This post continues a review series of Reformed Thought on Freedom (Baker, 2010), e.d. Willem J. van Asselt et al.
In the previous post (pt. 2), we left off with the authors making the distinction between the first cause (God) and the second cause (man), where both causes are contingent, not necessary, in-themselves and yet act concurrently to yield one particular result. The most significant point, to my mind, admitted by the authors was that God creates a space “for the causal activity of his creatures.” The full quote is important enough to repeat:
We should be aware that this causal terminology does not imply a manipulative, causal relationship: God as the Creator initiates, sustains, empowers and governs all that exists, while leaving room for the causal activity of his creatures. God does not only stand at the beginning, but is present to every moment of time in providing life, powers, and possibilities for action. (p. 32)
This means that as a free (contingent) act the human person retains the possibilities for choosing among different possibility operators (Md or Me) yet “is guided to choose by itself for d.” So, what is possible — what can be done — is the issue under discussion, and the Reformed answer is that both (or more) are possible while one is actual. God does not coerce or manipulate the will of man in order to effect Md, but God does work within the free space of man’s will in order to influence or empower the will to the particular end as chosen by God.
Within the possibilities intrinsic to a particular number of objects presented to a man’s will, the objects under discernment are all possible — they could or could not be chosen. An object could only be necessary if it were impossible, given the nature of the object and the willing subject, that the effect (the object chosen) could be otherwise. God as the first cause, however, makes the choice of a particular object certain — it could not be otherwise. So, how is it not the case that God’s agency makes man’s agency necessary, not contingent, since it is impossible that it could be otherwise?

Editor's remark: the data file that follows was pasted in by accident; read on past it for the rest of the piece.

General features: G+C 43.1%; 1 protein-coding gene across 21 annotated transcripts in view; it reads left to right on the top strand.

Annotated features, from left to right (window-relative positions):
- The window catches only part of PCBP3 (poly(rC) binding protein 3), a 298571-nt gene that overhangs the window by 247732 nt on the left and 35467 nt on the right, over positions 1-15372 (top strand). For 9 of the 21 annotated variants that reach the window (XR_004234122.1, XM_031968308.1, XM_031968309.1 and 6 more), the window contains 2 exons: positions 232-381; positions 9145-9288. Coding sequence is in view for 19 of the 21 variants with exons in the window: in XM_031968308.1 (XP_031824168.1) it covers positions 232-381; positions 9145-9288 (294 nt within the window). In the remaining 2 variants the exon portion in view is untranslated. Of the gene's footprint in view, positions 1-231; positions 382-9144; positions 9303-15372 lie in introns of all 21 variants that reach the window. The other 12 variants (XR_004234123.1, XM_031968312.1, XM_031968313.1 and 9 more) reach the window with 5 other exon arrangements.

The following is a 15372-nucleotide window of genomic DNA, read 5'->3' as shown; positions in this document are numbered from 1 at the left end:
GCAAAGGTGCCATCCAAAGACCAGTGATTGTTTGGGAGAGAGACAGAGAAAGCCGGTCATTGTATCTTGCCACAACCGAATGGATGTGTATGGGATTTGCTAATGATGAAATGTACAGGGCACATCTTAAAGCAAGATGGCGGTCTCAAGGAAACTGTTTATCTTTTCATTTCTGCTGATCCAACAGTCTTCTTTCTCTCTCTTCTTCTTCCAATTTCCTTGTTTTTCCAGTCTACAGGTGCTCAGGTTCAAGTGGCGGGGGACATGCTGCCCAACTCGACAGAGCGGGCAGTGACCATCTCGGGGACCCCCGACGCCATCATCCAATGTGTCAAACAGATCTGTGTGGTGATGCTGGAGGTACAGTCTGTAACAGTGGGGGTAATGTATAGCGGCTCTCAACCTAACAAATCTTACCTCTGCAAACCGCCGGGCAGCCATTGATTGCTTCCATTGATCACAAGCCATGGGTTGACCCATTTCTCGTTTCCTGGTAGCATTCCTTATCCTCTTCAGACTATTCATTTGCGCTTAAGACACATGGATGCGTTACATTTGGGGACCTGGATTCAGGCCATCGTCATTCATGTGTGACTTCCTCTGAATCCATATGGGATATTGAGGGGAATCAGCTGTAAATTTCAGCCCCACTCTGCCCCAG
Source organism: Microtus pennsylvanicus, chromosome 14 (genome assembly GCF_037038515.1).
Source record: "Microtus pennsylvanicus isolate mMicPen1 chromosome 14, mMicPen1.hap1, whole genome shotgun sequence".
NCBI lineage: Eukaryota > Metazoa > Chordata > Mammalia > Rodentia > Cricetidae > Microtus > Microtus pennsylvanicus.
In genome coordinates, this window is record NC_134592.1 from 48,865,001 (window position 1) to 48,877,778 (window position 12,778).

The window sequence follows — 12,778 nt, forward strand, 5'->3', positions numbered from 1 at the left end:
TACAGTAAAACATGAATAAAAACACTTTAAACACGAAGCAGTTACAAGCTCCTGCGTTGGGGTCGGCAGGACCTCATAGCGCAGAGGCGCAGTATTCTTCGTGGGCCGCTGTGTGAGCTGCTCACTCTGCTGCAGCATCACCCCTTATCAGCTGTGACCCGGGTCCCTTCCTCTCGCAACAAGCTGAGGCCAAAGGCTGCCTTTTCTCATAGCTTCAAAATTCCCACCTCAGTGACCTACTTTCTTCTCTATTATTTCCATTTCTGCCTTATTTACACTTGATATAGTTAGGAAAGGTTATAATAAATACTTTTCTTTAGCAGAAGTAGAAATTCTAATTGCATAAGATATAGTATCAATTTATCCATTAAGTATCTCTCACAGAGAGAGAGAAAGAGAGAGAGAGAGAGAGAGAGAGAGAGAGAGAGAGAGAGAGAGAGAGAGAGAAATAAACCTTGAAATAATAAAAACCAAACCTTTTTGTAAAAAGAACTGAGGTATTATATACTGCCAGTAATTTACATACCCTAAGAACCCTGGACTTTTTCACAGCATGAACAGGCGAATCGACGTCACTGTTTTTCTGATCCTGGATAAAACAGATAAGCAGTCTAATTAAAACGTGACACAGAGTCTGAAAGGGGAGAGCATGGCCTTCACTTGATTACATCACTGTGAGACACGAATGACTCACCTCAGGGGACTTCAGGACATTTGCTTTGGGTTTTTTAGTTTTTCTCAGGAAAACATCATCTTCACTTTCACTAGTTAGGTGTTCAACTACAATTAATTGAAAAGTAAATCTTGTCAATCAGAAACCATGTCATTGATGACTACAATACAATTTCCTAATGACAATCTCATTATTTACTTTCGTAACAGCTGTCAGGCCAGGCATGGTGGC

Not surprisingly, the answer requires a further distinction where “something can be necessary in one respect, whereas it is simultaneously contingent in another respect” (p. 35). Is this a case of having your cake and eating it too? Perhaps, but it all goes back to the quote I gave above about the non-manipulative agency of God and how that is to be conceived. In the meantime, it is important to recognize that the Reformed believed that any object/event/choice (p) is not necessary “itself”:
…the Reformed made it clear that if God knows p, then the existence of p itself is not necessary; p is only necessary on the supposition of God’s knowing. (p. 37)
Thus, the consequence is necessary, but not the consequent; that is, the result is necessary but not according to the properties intrinsic to the objects themselves (whether the cause or the effect, which are contingent). In itself, p is still contingent (could be otherwise); as an object of God’s knowledge, p is necessary (could not be otherwise).
So it seems to me that the veracity of the Reformed position depends upon the credibility of their belief that God acts in and with the human will such that the human will acts freely among different possibilities. This requires the further distinction about the human will acting spontaneously, not coerced, which will be the subject of the next part in this review series.